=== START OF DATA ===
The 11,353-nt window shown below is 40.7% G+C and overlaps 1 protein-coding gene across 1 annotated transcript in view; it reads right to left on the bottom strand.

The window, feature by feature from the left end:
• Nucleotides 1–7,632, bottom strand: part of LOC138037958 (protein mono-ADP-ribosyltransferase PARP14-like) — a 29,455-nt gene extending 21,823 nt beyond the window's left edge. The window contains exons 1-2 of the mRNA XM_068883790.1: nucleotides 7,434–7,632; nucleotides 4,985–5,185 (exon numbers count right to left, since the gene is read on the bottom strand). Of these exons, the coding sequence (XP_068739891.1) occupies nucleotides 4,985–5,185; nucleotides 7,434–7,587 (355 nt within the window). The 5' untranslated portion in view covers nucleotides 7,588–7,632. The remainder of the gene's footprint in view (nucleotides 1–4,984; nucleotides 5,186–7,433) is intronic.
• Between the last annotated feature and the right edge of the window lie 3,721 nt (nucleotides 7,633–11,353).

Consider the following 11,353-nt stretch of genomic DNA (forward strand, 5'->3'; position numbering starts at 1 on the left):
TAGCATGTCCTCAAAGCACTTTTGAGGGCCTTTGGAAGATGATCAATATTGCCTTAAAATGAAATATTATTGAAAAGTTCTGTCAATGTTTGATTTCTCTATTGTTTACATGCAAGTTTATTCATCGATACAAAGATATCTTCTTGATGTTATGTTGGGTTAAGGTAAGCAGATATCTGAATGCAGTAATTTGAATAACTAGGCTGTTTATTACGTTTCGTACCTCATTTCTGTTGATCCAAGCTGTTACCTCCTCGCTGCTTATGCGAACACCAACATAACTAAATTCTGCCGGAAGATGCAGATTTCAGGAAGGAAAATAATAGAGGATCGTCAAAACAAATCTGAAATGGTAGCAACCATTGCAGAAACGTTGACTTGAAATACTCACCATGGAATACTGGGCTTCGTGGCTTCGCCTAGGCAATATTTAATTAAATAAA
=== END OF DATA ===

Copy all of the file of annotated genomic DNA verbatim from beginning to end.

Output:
The 11,353-nt window shown below is 40.7% G+C and overlaps 1 protein-coding gene across 1 annotated transcript in view; it reads right to left on the bottom strand.

The window, feature by feature from the left end:
• Nucleotides 1–7,632, bottom strand: part of LOC138037958 (protein mono-ADP-ribosyltransferase PARP14-like) — a 29,455-nt gene extending 21,823 nt beyond the window's left edge. The window contains exons 1-2 of the mRNA XM_068883790.1: nucleotides 7,434–7,632; nucleotides 4,985–5,185 (exon numbers count right to left, since the gene is read on the bottom strand). Of these exons, the coding sequence (XP_068739891.1) occupies nucleotides 4,985–5,185; nucleotides 7,434–7,587 (355 nt within the window). The 5' untranslated portion in view covers nucleotides 7,588–7,632. The remainder of the gene's footprint in view (nucleotides 1–4,984; nucleotides 5,186–7,433) is intronic.
• Between the last annotated feature and the right edge of the window lie 3,721 nt (nucleotides 7,633–11,353).

Consider the following 11,353-nt stretch of genomic DNA (forward strand, 5'->3'; position numbering starts at 1 on the left):
TAGCATGTCCTCAAAGCACTTTTGAGGGCCTTTGGAAGATGATCAATATTGCCTTAAAATGAAATATTATTGAAAAGTTCTGTCAATGTTTGATTTCTCTATTGTTTACATGCAAGTTTATTCATCGATACAAAGATATCTTCTTGATGTTATGTTGGGTTAAGGTAAGCAGATATCTGAATGCAGTAATTTGAATAACTAGGCTGTTTATTACGTTTCGTACCTCATTTCTGTTGATCCAAGCTGTTACCTCCTCGCTGCTTATGCGAACACCAACATAACTAAATTCTGCCGGAAGATGCAGATTTCAGGAAGGAAAATAATAGAGGATCGTCAAAACAAATCTGAAATGGTAGCAACCATTGCAGAAACGTTGACTTGAAATACTCACCATGGAATACTGGGCTTCGTGGCTTCGCCTAGGCAATATTTAATTAAATAAA